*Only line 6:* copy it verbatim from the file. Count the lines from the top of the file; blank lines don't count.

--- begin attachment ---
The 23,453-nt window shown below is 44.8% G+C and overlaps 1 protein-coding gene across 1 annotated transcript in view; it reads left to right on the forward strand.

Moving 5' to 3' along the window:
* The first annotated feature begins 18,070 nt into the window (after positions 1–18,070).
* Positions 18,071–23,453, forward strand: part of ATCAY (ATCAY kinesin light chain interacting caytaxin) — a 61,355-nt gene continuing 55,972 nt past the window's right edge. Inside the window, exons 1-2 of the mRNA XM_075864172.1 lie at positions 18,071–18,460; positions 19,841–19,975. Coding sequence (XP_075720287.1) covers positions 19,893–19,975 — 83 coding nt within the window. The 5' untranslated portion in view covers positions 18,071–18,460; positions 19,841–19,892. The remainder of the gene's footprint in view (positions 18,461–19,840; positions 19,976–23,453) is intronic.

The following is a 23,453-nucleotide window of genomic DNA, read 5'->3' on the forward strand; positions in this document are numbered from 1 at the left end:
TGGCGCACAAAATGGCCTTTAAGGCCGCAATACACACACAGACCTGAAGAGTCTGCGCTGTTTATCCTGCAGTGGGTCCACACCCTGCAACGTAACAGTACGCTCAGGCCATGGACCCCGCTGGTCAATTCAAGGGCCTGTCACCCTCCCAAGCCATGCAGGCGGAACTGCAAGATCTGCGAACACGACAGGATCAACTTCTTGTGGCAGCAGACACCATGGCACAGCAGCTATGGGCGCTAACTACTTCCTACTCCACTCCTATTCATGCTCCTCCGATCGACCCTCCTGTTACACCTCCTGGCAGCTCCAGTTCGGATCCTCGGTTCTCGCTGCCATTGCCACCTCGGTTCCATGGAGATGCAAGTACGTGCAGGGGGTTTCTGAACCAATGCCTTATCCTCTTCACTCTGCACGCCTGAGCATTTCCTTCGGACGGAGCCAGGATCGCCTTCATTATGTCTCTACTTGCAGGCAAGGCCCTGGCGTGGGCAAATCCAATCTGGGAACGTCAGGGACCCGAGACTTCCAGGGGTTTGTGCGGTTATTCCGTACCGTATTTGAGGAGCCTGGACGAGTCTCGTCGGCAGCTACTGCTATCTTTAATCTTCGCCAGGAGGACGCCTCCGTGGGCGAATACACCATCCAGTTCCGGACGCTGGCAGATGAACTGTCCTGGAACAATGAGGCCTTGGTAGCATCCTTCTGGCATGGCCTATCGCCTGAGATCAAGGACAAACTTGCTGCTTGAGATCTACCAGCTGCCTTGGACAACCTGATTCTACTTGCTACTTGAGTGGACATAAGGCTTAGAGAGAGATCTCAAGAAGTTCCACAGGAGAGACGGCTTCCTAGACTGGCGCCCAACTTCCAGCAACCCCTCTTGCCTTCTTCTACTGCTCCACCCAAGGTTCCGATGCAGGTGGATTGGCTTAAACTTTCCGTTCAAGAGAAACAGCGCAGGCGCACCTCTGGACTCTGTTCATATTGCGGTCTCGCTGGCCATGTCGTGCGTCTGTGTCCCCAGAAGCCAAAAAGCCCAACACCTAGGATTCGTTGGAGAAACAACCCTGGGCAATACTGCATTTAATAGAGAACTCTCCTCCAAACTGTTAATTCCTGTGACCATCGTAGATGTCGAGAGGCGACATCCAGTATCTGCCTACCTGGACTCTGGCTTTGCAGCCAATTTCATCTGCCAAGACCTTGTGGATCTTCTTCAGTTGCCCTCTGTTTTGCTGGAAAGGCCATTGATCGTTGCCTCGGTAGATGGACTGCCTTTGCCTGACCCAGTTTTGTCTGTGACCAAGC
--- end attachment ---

TGGCGCACAAAATGGCCTTTAAGGCCGCAATACACACACAGACCTGAAGAGTCTGCGCTGTTTATCCTGCAGTGGGTCCACACCCTGCAACGTAACAGTACGCTCAGGCCATGGACCCCGCTGGTCAATTCAAGGGCCTGTCACCCTCCCAAGCCATGCAGGCGGAACTGCAAGATCTGCGAACACGACAGGATCAACTTCTTGTGGCAGCAGACACCATGGCACAGCAGCTATGGGCGCTAACTACTTCCTACTCCACTCCTATTCATGCTCCTCCGATCGACCCTCCTGTTACACCTCCTGGCAGCTCCAGTTCGGATCCTCGGTTCTCGCTGCCATTGCCACCTCGGTTCCATGGAGATGCAAGTACGTGCAGGGGGTTTCTGAACCAATGCCTTATCCTCTTCACTCTGCACGCCTGAGCATTTCCTTCGGACGGAGCCAGGATCGCCTTCATTATGTCTCTACTTGCAGGCAAGGCCCTGGCGTGGGCAAATCCAATCTGGGAACGTCAGGGACCCGAGACTTCCAGGGGTTTGTGCGGTTATTCCGTACCGTATTTGAGGAGCCTGGACGAGTCTCGTCGGCAGCTACTGCTATCTTTAATCTTCGCCAGGAGGACGCCTCCGTGGGCGAATACACCATCCAGTTCCGGACGCTGGCAGATGAACTGTCCTGGAACAATGAGGCCTTGGTAGCATCCTTCTGGCATGGCCTATCGCCTGAGATCAAGGACAAACTTGCTGCTTGAGATCTACCAGCTGCCTTGGACAACCTGATTCTACTTGCTACTTGAGTGGACATAAGGCTTAGAGAGAGATCTCAAGAAGTTCCACAGGAGAGACGGCTTCCTAGACTGGCGCCCAACTTCCAGCAACCCCTCTTGCCTTCTTCTACTGCTCCACCCAAGGTTCCGATGCAGGTGGATTGGCTTAAACTTTCCGTTCAAGAGAAACAGCGCAGGCGCACCTCTGGACTCTGTTCATATTGCGGTCTCGCTGGCCATGTCGTGCGTCTGTGTCCCCAGAAGCCAAAAAGCCCAACACCTAGGATTCGTTGGAGAAACAACCCTGGGCAATACTGCATTTAATAGAGAACTCTCCTCCAAACTGTTAATTCCTGTGACCATCGTAGATGTCGAGAGGCGACATCCAGTATCTGCCTACCTGGACTCTGGCTTTGCAGCCAATTTCATCTGCCAAGACCTTGTGGATCTTCTTCAGTTGCCCTCTGTTTTGCTGGAAAGGCCATTGATCGTTGCCTCGGTAGATGGACTGCCTTTGCCTGACCCAGTTTTGTCTGTGACCAAGC